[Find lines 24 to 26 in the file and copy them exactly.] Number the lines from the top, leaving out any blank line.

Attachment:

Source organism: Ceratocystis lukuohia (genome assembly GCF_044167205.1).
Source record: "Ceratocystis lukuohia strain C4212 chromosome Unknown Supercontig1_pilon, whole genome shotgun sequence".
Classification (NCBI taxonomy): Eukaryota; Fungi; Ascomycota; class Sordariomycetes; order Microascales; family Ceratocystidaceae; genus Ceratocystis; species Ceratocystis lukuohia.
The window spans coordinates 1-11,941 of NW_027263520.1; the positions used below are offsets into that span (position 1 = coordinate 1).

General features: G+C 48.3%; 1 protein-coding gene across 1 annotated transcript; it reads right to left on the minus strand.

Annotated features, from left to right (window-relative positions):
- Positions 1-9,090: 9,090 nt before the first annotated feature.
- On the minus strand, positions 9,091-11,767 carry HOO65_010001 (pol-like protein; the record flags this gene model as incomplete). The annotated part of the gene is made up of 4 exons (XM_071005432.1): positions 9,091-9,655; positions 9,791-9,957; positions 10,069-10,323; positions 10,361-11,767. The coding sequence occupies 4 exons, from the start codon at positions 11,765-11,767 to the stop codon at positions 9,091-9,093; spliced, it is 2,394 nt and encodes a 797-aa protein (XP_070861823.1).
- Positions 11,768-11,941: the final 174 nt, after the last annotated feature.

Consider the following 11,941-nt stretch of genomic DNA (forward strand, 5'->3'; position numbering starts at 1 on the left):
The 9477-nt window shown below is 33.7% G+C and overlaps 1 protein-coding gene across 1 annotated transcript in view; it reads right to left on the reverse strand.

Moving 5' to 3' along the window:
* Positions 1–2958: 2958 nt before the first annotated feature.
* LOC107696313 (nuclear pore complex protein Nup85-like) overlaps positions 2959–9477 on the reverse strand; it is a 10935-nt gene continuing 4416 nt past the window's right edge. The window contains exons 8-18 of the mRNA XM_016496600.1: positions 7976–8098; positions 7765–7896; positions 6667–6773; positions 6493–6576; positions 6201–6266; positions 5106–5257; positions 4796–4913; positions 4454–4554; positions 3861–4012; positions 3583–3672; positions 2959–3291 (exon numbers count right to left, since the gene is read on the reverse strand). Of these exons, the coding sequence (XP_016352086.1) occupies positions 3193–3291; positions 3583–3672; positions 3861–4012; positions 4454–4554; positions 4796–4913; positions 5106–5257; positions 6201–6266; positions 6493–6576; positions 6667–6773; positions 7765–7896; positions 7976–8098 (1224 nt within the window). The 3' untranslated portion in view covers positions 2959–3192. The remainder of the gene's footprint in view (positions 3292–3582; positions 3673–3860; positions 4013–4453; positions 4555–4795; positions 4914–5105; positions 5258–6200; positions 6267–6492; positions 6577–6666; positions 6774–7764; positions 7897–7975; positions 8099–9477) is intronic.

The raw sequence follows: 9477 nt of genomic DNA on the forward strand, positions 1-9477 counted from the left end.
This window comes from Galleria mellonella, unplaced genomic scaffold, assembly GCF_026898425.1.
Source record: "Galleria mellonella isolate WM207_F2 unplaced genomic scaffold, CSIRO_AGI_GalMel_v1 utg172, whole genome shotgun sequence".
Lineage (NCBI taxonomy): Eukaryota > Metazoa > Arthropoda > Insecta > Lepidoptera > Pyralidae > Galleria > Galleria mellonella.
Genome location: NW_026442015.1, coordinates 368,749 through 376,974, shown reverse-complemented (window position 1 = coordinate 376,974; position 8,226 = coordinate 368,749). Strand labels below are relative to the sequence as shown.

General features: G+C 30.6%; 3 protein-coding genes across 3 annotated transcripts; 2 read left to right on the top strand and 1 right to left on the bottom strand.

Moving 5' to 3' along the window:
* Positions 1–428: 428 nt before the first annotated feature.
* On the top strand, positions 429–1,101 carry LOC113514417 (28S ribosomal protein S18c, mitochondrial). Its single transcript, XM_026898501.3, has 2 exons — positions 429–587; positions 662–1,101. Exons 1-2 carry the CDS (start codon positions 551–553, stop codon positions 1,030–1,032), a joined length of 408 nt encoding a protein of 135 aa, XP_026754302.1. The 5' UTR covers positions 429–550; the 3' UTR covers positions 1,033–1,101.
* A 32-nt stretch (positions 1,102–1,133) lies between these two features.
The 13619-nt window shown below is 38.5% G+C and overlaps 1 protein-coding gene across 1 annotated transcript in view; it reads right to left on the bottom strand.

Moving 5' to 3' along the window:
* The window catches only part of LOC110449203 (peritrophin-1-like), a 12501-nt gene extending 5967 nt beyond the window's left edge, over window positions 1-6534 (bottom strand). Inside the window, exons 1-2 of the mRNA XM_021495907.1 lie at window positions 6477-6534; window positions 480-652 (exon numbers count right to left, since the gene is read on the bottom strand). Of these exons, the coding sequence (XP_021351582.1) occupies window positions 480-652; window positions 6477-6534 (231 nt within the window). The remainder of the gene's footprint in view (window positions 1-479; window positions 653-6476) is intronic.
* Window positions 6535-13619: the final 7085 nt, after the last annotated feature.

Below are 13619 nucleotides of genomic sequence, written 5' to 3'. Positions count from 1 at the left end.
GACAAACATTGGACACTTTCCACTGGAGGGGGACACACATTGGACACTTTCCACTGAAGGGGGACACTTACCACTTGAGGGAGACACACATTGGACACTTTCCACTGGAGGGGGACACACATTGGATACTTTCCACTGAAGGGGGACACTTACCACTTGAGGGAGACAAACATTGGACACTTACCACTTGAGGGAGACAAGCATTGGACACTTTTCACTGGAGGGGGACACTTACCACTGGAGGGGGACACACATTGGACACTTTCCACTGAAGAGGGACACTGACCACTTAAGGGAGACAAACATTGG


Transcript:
* A 32-nt stretch (positions 1,102–1,133) lies between these two features.
The 13619-nt window shown below is 38.5% G+C and overlaps 1 protein-coding gene across 1 annotated transcript in view; it reads right to left on the bottom strand.

Moving 5' to 3' along the window: